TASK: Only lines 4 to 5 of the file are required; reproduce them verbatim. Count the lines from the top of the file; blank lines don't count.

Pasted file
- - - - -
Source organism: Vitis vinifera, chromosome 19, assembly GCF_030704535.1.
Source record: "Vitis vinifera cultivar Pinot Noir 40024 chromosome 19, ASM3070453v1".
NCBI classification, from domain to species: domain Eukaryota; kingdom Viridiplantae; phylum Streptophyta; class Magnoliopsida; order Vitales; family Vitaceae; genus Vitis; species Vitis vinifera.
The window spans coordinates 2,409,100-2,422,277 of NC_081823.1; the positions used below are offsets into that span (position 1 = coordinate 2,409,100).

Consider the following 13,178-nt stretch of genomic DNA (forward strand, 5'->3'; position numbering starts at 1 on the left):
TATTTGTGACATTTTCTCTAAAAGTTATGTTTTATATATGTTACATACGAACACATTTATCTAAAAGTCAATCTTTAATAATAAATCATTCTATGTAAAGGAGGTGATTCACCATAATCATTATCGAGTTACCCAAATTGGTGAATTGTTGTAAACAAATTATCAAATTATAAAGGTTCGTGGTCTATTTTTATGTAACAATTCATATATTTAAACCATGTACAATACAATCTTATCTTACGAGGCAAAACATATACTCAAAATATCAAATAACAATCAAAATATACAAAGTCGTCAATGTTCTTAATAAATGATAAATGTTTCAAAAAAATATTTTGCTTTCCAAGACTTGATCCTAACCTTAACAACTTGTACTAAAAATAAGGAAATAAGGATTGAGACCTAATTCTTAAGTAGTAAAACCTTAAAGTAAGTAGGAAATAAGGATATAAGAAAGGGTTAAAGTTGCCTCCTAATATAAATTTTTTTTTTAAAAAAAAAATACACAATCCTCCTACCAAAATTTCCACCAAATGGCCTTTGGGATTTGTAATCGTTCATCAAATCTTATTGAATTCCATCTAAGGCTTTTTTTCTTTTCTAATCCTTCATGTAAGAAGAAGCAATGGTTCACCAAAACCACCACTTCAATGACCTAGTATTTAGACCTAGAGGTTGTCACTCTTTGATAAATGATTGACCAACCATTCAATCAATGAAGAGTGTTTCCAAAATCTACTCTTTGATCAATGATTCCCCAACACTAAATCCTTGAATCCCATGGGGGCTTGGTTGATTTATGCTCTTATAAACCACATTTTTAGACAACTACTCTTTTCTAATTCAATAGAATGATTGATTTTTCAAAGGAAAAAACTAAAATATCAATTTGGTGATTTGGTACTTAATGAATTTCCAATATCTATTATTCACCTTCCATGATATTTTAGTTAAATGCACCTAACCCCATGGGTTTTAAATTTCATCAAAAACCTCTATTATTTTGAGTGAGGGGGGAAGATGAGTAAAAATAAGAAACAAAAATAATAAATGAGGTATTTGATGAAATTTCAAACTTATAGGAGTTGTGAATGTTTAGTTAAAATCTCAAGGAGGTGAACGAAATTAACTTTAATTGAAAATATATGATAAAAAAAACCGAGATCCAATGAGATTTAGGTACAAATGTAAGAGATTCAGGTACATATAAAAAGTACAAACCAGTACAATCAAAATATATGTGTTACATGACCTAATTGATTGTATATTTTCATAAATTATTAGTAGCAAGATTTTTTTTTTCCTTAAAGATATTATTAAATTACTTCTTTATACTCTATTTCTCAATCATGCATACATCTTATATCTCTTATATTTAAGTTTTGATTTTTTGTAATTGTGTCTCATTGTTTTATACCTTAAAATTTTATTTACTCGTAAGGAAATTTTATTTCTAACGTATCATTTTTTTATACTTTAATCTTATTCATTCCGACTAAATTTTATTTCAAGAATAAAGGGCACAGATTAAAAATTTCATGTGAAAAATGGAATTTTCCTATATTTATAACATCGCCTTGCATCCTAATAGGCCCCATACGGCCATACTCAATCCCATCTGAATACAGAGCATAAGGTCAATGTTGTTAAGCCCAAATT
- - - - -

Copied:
The window spans coordinates 2,409,100-2,422,277 of NC_081823.1; the positions used below are offsets into that span (position 1 = coordinate 2,409,100).

Consider the following 13,178-nt stretch of genomic DNA (forward strand, 5'->3'; position numbering starts at 1 on the left):